By Dave Smith
Travelling abroad is a common feature of leisure and business life, and it’s easy to forget the need for protection in case something goes wrong. The best safeguard is to take out travel insurance before departure, and to make sure that it covers exactly what is required.
It can be tempting to try to save money on the basis that nothing untoward has happened on previous trips away, but this could turn out to be a very costly mistake. The major risk area is usually health, and medical treatment can be extremely expensive, especially in certain countries. Other items are flight or tour cancellation, delays, theft of possessions, loss of luggage, or the travel company going out of business.
Nobody likes to think about accidents or illnesses occurring on a holiday or business trip, but even minor medical problems can prove to be expensive in the absence of an insurance policy. One only needs to consider winter sports holidays, with their heightened risk of injury, serious or otherwise, on the ski slopes. Taking out a travel insurance policy at least gives additional peace of mind.
Some countries have enormously costly health care systems, particularly the USA and Canada, and bills can run into hundreds of thousands of pounds. Comprehensive insurance cover is essential for travel to these regions. If anything goes amiss with medical treatment received, insurance cover becomes an absolute necessity so that medical negligence lawyers can take up the case.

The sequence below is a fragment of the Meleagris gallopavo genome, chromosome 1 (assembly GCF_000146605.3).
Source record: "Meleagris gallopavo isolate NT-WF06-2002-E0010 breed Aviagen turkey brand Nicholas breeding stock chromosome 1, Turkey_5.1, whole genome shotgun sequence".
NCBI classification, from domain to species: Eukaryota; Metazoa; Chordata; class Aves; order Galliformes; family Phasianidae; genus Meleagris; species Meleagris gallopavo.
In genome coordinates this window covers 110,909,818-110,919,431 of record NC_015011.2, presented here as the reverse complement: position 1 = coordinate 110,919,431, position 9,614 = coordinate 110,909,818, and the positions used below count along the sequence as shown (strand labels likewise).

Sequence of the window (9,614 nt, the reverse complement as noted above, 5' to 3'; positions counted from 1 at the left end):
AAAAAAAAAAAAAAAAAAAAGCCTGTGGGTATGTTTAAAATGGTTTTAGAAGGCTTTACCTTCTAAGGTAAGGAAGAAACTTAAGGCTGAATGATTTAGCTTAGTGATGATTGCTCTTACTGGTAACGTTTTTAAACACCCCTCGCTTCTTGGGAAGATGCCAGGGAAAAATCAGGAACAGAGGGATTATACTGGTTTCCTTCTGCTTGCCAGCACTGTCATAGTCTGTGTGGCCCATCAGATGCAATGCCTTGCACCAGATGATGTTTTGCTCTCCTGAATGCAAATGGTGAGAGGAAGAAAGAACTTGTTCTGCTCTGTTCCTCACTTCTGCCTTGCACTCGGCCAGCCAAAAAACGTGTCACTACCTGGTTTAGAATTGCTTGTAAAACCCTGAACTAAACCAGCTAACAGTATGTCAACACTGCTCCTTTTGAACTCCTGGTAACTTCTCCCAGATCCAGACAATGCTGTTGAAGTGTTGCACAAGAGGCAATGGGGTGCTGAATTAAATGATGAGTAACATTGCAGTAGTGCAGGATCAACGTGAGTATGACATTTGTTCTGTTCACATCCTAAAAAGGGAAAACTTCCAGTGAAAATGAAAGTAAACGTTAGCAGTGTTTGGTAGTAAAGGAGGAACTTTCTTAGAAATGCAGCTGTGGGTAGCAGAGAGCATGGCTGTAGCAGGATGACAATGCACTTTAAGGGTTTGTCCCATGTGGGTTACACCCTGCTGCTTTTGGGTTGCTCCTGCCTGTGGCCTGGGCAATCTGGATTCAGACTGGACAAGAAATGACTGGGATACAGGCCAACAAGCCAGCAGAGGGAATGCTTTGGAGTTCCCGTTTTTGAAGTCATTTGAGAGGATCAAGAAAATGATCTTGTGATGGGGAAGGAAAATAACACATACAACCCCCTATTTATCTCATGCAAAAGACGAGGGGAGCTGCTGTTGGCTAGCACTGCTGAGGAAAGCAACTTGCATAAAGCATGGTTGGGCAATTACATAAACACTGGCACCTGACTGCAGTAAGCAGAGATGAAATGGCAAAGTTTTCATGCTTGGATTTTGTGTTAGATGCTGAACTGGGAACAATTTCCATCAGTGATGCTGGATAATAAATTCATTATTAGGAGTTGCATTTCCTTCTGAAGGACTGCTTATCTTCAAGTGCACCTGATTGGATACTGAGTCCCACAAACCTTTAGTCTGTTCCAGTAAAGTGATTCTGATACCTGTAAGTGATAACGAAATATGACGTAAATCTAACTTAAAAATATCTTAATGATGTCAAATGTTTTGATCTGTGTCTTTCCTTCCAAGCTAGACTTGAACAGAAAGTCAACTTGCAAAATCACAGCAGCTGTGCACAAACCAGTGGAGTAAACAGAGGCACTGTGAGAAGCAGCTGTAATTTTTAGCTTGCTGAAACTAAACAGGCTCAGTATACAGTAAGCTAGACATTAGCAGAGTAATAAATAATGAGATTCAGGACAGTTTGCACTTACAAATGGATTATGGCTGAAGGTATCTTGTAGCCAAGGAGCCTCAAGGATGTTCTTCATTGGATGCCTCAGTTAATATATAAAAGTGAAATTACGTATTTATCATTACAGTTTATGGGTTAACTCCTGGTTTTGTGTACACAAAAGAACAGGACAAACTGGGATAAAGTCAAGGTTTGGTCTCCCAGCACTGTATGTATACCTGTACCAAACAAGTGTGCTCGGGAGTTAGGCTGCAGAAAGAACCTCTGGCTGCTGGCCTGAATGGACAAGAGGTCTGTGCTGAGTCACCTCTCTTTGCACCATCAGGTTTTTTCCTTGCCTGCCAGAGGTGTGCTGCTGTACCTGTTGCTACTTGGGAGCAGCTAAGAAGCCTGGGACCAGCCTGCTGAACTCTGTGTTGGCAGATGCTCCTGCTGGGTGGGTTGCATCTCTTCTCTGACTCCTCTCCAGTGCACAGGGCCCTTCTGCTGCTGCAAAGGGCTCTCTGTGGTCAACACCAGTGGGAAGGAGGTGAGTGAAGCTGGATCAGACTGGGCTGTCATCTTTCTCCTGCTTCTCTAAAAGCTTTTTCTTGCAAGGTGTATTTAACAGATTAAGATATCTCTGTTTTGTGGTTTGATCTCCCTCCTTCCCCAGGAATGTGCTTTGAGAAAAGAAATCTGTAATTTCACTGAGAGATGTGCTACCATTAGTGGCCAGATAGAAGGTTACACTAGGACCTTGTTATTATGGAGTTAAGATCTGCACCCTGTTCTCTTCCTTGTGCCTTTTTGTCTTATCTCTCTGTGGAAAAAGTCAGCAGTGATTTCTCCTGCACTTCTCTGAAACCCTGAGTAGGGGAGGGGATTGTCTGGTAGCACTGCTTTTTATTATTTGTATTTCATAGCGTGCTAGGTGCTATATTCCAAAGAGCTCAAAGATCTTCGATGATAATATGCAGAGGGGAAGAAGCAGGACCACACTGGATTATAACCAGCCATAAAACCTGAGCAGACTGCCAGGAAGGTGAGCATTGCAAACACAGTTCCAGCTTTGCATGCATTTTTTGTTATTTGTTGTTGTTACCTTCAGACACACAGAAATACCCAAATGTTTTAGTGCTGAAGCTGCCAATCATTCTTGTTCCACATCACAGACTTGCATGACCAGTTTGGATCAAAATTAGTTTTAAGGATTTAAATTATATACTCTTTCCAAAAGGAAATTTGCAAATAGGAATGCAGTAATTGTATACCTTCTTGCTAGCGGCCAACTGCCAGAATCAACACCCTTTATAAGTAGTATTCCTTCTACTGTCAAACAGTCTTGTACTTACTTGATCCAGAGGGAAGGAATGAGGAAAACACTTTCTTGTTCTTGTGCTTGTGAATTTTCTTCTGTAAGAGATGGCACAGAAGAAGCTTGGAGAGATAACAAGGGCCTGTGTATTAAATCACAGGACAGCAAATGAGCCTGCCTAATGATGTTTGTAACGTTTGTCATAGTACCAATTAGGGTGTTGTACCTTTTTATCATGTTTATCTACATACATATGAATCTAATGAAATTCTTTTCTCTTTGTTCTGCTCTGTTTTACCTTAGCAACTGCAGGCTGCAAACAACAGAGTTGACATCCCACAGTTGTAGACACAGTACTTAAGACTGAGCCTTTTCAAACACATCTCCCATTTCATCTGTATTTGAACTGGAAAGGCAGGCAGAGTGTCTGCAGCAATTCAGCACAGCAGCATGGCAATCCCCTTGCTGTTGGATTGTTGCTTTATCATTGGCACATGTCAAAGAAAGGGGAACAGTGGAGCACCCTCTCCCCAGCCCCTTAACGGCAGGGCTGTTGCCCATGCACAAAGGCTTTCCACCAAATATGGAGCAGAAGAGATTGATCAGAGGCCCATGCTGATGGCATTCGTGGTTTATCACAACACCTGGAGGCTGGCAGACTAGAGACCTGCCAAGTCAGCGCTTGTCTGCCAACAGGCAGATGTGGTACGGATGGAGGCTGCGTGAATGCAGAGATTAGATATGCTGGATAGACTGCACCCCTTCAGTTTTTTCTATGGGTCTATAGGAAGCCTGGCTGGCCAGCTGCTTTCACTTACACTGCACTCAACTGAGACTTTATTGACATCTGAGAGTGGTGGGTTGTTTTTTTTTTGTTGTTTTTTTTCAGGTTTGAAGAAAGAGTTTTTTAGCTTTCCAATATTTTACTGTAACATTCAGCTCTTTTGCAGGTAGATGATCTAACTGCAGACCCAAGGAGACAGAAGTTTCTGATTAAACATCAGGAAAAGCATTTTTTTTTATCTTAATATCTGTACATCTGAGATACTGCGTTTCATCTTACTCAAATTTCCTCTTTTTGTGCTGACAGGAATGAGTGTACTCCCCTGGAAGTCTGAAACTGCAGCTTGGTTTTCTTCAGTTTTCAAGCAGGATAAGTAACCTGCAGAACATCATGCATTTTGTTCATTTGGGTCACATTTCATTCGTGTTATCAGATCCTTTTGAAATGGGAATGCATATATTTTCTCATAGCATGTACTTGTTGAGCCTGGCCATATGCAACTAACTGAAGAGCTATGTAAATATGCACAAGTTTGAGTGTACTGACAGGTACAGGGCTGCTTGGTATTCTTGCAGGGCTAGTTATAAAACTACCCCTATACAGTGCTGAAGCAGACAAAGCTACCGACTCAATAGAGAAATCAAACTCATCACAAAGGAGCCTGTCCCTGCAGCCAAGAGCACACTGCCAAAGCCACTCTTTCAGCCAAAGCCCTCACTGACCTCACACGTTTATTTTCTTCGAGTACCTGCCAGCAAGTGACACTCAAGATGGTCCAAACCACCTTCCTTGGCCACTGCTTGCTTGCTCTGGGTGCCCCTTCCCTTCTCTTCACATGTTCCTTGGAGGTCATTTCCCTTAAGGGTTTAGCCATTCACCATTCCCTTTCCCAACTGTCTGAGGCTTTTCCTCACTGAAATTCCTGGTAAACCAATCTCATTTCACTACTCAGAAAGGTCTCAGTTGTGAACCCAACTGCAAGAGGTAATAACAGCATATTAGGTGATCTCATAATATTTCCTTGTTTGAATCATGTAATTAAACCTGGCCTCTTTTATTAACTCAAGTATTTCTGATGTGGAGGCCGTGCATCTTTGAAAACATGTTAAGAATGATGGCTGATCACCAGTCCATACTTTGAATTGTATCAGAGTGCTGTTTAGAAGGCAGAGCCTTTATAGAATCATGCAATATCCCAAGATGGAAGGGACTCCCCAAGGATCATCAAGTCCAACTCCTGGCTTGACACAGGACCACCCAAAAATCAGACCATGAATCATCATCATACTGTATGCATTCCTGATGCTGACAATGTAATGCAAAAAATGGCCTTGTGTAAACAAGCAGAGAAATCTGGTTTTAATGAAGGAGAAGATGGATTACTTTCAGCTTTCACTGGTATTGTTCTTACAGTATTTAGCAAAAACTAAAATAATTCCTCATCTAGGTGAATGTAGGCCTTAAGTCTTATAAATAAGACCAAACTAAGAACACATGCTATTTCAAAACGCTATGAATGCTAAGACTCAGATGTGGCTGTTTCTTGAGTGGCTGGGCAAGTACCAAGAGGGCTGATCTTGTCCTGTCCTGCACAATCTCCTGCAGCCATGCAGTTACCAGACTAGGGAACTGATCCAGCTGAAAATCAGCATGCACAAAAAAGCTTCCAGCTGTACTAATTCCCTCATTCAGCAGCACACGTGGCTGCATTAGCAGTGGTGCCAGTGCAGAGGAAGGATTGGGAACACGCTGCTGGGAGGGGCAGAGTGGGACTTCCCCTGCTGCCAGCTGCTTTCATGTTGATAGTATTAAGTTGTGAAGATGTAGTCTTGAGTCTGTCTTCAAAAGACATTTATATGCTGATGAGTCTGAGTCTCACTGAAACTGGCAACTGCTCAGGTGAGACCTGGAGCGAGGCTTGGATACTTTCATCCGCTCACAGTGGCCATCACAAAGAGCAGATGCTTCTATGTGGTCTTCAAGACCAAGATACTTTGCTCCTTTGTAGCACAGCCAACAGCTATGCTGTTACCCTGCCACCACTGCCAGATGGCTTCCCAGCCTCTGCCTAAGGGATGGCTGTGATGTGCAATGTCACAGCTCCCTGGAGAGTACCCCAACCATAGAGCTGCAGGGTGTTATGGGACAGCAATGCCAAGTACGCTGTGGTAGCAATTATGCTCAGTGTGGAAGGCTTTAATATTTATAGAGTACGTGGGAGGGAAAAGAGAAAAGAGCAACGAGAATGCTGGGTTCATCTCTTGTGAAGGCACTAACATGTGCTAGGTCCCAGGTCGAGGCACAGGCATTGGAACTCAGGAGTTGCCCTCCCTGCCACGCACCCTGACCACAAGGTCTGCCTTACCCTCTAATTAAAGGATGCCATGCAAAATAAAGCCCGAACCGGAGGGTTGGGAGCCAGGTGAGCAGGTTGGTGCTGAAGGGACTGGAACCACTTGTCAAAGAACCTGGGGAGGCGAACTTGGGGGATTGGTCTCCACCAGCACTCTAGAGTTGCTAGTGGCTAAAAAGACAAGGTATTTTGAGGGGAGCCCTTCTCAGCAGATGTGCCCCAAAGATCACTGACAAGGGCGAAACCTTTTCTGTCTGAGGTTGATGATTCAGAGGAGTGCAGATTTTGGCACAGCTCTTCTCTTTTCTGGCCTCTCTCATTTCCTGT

Travelling to parts of Asia or Africa may cause problems with illnesses that are uncommon in Western nations, so it is sensible to check the terms and conditions of a policy before departure. There should be no confusion over what services are available and what costs will be covered.
If a traveller’s condition is so bad that he or she has to be medically repatriated from another country, this is a highly expensive procedure that can include the costs of an air ambulance, and possibly a nurse or doctor. If clinical negligence issues arise, the services of a legal firm will be necessary.
Cancellations and Delays
Always check a travel policy carefully to ensure it covers what is necessary for all members of a party. Airlines have legal obligations if they cancel or amend flights, but if one or more travellers cancels a trip, or is delayed, the policy should make it clear as to what can – and what cannot – be claimed.
Luggage and Possessions
Travelling could involve carrying a few thousand pounds’ worth of luggage and valuables, possibly including jewellery, cash or electronic equipment. It’s important to check that the insurance policy provides enough to cover a complete loss; compensation limits can usually be increased via payment of a small surcharge.
Making a Claim
If a mishap occurs during the trip, the most important thing to do is to contact the insurance company immediately. Its job is to handle all the legal aspects of a claim, and to deal with organisations or individuals that may be liable. Be sure to obtain any official documentation, such as police or medical reports, to substantiate your circumstances – since the correct paperwork will always speed up the settlement of an insurance claim.